TA: It was pretty naturally. I actually started making songs on a four-track. It’s weird that you brought up that thing with Jeremy, because we were making music together, and he and Dave Heatley, they both have their own CDs out. A lot of us did a lot of different things at the same time. I did four-track stuff as a break from animation. I was working a job at MTV, which kind of started off as fun and then started me really, really crazy.
WW: What shows did you work on for them?
TA: It was Celebrity Deathmatch. I was one of the first eighteen animators, so the first season and a half, I pretty much worked on every show. Like the Madonna vs. Michael Jackson, the Beastie Boys vs. the Backstreet Boys, all of that really terrible stuff.
WW: I actually thought it was pretty funny…
TA: It was pretty funny, but three seasons into it, one effect was that pretty much everyone I knew, all but about two people, had taken off. There’s a lot of barrel-scraping going on toward the end of the show.”
WW: Did everyone just get burned out?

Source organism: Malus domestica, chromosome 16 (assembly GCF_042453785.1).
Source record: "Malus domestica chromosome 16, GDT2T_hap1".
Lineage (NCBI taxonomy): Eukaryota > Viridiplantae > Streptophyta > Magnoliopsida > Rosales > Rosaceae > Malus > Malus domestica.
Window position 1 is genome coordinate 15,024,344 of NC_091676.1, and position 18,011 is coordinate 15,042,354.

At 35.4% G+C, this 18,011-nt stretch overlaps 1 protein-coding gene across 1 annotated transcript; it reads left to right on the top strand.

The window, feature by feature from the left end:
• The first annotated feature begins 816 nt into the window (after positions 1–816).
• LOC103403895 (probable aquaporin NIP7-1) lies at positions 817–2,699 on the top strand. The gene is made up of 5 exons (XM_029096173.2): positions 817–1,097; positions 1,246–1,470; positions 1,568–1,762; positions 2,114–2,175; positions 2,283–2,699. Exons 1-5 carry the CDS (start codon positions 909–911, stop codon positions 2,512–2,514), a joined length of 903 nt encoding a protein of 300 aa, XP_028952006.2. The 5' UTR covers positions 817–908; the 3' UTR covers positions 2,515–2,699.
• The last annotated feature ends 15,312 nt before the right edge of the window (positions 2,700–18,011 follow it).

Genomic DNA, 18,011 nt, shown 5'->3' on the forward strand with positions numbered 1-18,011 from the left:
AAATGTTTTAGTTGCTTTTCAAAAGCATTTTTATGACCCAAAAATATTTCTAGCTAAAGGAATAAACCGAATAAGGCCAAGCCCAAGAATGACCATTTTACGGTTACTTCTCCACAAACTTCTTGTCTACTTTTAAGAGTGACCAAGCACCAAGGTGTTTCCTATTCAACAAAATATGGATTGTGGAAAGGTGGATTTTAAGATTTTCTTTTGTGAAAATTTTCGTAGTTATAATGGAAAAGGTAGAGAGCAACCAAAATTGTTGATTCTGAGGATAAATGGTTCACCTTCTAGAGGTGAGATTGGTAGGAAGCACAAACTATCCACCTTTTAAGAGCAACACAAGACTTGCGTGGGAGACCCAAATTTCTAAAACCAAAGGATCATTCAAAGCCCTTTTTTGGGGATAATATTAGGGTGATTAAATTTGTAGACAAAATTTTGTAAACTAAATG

TA: Yeah, exactly. As far as animation, I couldn’t have asked for a better experience. But fourteen-hour days in a room with no windows does strange things to folks. So I started doing four-track stuff, I started it as an audio sketchbook. I didn’t want to touch anything that was drawn or that was sculpted, because I spent so much time with it. Because in stop-motion animation, you often have to draw a bunch of motions before you let the puppets do their thing, so you didn’t want to touch anything like that. So the four track was a really good outlet. I didn’t want to write, so the four track, it balanced out the tedium of animation. And now it’s turned into something definitely unexpected and different.
WW: Obviously, the mediums are very different – but do they have more things in common that most people think?